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Employers – Are You Ready to Report Offers of Health Insurance?

As you may already know, generally, each “applicable large employer” (see our article Health Care Reform: Employers Should Prepare Now for 2015 to Avoid Penalties to determine if you are an applicable large employer) is required to file information returns with the IRS (Form 1094-C) and provide statements to its employees (Form 1095-C) about the health insurance offered by the employer. In connection with these requirements, the IRS previously published detailed instructions regarding how to complete Forms 1094-C and 1095-C (see our article What’s Next for the Affordable Care Act…Information Reporting for background information regarding these reporting requirements). In an effort to assist employers in completing these forms and to provide additional guidance, the IRS released more detailed reporting information this week in the form of Questions and Answers. The IRS also provided additional information regarding basic Affordable Care Act reporting requirements.

These materials clarified that employers are not required to complete Form 1095-C for any employee who is a part-time employee for the entire calendar year. However, an employer that sponsors a self-insured health plan in which any employee or employee’s spouse or dependent has enrolled is required to file Form 1094-C and Form 1095-C, whether or not that employer has any full-time employees and whether or not that individual is a current employee or a full-time employee. The Questions and Answers also provide much needed guidance regarding how Form 1095-C should be completed for a full-time employee who terminates employment or experiences a reduction in hours and receives an offer of COBRA continuation coverage.

In preparation for reporting on Form 1094-C and 1095-C in early 2016, applicable large employers should be thinking about the following issues, among other things:

  1. Has the employer identified all members of its controlled group? The employer will need to report this information on Line 21 of the Form 1094-C.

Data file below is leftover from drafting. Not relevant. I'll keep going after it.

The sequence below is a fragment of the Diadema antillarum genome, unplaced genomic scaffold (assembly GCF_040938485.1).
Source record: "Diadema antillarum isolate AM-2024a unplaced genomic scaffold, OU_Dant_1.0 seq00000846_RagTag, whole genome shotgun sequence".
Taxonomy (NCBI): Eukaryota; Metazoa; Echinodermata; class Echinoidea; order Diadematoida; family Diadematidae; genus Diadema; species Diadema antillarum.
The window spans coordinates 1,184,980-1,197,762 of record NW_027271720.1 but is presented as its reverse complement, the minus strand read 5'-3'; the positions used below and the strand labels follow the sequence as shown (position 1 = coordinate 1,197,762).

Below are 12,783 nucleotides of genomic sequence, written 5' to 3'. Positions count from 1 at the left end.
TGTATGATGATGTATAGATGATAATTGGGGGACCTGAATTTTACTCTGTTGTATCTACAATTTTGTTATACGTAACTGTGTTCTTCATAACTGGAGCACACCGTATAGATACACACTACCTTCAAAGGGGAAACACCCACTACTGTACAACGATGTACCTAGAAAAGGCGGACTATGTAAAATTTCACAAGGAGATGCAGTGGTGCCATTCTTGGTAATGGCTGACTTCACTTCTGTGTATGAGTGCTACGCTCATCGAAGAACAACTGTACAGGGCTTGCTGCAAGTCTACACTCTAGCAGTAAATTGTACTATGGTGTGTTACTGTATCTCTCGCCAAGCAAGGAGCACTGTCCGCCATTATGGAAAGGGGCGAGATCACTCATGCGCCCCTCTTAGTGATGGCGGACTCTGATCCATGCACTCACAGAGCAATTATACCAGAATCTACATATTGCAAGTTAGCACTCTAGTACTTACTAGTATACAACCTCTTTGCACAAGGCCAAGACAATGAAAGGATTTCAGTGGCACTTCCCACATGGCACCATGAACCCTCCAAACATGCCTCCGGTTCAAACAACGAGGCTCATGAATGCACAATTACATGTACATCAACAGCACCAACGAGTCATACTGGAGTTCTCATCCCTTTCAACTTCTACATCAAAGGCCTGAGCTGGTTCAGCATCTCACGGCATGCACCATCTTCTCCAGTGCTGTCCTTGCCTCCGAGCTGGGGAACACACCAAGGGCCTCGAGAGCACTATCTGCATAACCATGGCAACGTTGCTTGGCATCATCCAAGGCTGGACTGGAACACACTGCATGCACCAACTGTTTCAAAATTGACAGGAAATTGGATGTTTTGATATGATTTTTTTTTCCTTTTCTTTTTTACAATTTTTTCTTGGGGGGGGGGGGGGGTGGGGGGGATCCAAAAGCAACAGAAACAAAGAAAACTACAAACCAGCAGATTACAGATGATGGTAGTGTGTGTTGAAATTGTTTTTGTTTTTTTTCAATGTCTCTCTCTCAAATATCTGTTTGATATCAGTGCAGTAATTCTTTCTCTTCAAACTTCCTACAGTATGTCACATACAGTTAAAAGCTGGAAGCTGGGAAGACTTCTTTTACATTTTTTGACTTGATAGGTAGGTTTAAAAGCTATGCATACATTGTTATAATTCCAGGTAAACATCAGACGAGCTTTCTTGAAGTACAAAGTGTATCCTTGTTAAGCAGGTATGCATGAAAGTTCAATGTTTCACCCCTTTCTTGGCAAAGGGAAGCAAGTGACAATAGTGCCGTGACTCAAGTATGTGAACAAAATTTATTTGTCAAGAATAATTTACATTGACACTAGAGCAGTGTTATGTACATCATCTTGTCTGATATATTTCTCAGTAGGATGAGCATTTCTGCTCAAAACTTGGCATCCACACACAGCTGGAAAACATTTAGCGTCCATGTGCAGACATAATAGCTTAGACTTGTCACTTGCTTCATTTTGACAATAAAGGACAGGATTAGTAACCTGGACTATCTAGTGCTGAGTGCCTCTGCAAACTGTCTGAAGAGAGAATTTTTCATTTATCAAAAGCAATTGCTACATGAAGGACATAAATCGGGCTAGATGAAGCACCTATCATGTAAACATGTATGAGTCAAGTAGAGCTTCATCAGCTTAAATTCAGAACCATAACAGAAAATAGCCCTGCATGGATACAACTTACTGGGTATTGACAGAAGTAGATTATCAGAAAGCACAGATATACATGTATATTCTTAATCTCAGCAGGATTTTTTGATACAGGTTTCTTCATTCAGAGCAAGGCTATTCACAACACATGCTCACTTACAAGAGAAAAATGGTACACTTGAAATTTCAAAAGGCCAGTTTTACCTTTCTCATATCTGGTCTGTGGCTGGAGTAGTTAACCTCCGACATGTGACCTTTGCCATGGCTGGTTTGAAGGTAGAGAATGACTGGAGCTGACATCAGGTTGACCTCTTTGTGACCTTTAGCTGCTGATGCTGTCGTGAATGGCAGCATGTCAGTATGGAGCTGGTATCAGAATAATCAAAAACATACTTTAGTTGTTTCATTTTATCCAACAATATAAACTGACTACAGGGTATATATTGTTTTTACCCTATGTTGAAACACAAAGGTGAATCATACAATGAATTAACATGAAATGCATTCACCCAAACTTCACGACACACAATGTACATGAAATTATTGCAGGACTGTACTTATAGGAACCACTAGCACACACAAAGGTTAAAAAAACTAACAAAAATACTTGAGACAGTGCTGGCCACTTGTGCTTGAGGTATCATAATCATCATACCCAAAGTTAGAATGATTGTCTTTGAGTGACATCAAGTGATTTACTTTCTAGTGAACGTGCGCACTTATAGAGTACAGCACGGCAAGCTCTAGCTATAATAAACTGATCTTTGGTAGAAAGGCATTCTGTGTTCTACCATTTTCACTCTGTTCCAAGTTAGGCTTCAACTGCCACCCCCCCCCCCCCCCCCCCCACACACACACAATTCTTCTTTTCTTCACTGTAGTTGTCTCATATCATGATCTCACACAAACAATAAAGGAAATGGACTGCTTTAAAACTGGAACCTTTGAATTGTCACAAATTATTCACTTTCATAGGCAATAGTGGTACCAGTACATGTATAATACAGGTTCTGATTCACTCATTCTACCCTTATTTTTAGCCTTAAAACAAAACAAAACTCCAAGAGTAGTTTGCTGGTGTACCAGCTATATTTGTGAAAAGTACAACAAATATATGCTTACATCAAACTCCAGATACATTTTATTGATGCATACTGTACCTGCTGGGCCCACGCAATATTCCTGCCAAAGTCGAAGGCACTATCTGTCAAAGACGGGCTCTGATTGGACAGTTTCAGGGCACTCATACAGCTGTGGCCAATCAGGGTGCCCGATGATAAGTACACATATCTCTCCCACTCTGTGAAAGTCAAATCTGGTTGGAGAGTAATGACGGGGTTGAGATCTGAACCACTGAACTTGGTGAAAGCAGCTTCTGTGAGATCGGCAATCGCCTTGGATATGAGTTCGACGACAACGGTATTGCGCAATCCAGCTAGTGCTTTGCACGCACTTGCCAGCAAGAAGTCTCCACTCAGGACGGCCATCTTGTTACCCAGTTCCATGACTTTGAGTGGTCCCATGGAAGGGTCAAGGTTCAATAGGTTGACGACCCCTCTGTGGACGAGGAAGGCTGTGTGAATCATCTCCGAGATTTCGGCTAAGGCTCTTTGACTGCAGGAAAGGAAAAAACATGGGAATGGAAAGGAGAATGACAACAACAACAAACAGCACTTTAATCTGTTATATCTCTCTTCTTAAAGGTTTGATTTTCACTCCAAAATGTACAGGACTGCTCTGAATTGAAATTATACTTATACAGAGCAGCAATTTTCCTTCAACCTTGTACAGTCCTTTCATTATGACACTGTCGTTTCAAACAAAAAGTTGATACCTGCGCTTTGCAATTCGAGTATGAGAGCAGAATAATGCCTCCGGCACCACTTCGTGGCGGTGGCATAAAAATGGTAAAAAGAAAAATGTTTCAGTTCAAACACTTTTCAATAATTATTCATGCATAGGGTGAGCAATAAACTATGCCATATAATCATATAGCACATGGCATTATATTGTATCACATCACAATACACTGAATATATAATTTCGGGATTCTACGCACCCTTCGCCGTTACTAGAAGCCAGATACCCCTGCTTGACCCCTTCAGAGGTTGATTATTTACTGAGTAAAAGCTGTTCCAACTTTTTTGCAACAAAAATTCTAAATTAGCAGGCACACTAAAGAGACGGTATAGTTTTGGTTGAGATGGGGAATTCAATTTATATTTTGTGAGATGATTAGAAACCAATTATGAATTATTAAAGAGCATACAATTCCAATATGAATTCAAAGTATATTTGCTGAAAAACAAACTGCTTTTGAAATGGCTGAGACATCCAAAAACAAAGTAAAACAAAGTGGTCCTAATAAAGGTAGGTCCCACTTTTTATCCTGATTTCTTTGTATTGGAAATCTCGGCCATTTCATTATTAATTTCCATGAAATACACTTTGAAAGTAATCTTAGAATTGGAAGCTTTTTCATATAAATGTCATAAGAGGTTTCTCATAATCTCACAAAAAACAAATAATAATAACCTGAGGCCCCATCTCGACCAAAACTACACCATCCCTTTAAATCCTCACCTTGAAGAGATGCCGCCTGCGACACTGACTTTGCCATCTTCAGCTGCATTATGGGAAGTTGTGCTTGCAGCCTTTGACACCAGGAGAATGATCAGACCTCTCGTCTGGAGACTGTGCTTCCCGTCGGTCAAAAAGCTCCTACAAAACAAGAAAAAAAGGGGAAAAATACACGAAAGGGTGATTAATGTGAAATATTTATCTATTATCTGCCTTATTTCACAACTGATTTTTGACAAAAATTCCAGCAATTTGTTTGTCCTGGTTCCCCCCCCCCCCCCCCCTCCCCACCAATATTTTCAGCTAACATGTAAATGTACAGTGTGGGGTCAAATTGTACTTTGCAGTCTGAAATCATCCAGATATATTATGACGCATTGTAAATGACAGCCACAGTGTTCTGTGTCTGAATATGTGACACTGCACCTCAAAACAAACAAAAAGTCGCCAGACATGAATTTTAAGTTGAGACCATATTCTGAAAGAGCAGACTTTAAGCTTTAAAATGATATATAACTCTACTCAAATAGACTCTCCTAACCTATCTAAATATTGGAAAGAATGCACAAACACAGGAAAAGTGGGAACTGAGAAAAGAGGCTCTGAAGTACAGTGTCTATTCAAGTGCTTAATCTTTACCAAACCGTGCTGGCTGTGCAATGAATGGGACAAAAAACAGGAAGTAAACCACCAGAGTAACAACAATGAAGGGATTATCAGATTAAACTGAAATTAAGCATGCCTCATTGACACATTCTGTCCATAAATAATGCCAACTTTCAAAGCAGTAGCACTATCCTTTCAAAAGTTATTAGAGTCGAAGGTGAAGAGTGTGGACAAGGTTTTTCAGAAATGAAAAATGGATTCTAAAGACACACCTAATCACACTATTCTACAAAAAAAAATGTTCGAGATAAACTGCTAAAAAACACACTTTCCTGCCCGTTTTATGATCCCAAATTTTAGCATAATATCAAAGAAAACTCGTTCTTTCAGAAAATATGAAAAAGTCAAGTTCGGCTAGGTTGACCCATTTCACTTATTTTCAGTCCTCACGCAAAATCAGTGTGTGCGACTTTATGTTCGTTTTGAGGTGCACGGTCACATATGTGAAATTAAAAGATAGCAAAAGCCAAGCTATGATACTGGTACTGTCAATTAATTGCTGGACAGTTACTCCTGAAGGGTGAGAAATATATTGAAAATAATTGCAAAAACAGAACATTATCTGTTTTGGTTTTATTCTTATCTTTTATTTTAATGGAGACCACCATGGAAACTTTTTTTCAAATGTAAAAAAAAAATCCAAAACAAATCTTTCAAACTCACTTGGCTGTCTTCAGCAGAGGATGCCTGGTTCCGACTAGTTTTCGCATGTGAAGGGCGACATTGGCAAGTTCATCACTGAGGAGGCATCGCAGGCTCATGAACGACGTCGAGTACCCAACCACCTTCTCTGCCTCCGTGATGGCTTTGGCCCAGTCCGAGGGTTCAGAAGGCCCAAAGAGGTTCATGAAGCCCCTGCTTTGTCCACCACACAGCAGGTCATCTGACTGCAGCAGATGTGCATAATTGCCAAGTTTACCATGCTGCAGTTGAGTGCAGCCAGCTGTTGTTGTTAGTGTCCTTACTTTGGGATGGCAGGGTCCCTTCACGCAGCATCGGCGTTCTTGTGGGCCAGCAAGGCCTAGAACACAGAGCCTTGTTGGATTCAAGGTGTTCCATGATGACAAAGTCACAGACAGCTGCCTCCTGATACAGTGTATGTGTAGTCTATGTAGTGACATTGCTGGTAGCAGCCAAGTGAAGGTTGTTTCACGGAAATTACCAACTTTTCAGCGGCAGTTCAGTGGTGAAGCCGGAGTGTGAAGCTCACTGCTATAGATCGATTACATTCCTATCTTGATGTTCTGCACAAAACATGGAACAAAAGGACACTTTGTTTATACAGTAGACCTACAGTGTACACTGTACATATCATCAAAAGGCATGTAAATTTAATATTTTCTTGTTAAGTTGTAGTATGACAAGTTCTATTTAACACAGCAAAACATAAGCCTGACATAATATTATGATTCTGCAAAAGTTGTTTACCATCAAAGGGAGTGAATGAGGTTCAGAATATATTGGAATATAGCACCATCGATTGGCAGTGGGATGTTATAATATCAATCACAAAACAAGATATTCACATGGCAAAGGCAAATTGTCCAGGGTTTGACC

2. Does the employer have a recordkeeping system in place that will let the employer easily access the data needed to complete these Forms?
  3. If the employer contributes to a multiemployer plan on behalf of some or all of its employees, has it coordinated reporting and information exchanges with the multiemployer plan administrator? An employer will likely need to do so in order to ensure complete and accurate Form 1095-C reporting.
  4. How does an employer ensure compliance with COBRA when it is using the look back method to determine full-time employee status? Where an employee changes status from full-time to part-time resulting in a qualifying event, when should the COBRA notice be provided?
  5. Does the employer have an administrative process in place to ensure that it promptly responds to exchange notices indicating that employees have claimed eligibility for exchange subsidies? Failure to timely respond to a notice could cause the employer to forego its opportunity to contest an employee claim that it did not offer affordable coverage.
  6. Employers sponsoring self-insured plans generally have to transmit to the IRS the Social Security numbers of spouses and dependents of employees covered under the plan.  Is the employer able to comply with this requirement?

Note that penalties for reporting failures will not be imposed if an employer can show that it has made good faith efforts to comply with the information reporting requirements. However, no relief is provided in the case of an employer that cannot show a good faith effort to comply with the information reporting requirements or who fails to timely file an information return or furnish a statement. Thus, employers should make good faith efforts to comply with these reporting requirements even if completing the Forms seems like an impossible task.

If they have not already, employers should start thinking about these issues now as January 2016 is fast approaching.

Jackson Lewis P.C. © 2018


About this Author

Melissa Ostrower, Employee Benefits Attorney, Jackson Lewis Law Firm, qualified retirement plans

Melissa Ostrower is a Principal in the New York City, New York, office of Jackson Lewis P.C. She counsels clients in a broad range of employee benefit matters, including general compliance and administration of qualified retirement plans and nonqualified retirement plans.

Ms. Ostrower assists clients with welfare plan issues involving cafeteria plans, health plans, flexible spending accounts, COBRA and the Affordable Care Act. She regularly speaks on all benefits issues including federal health care reform, fiduciary...

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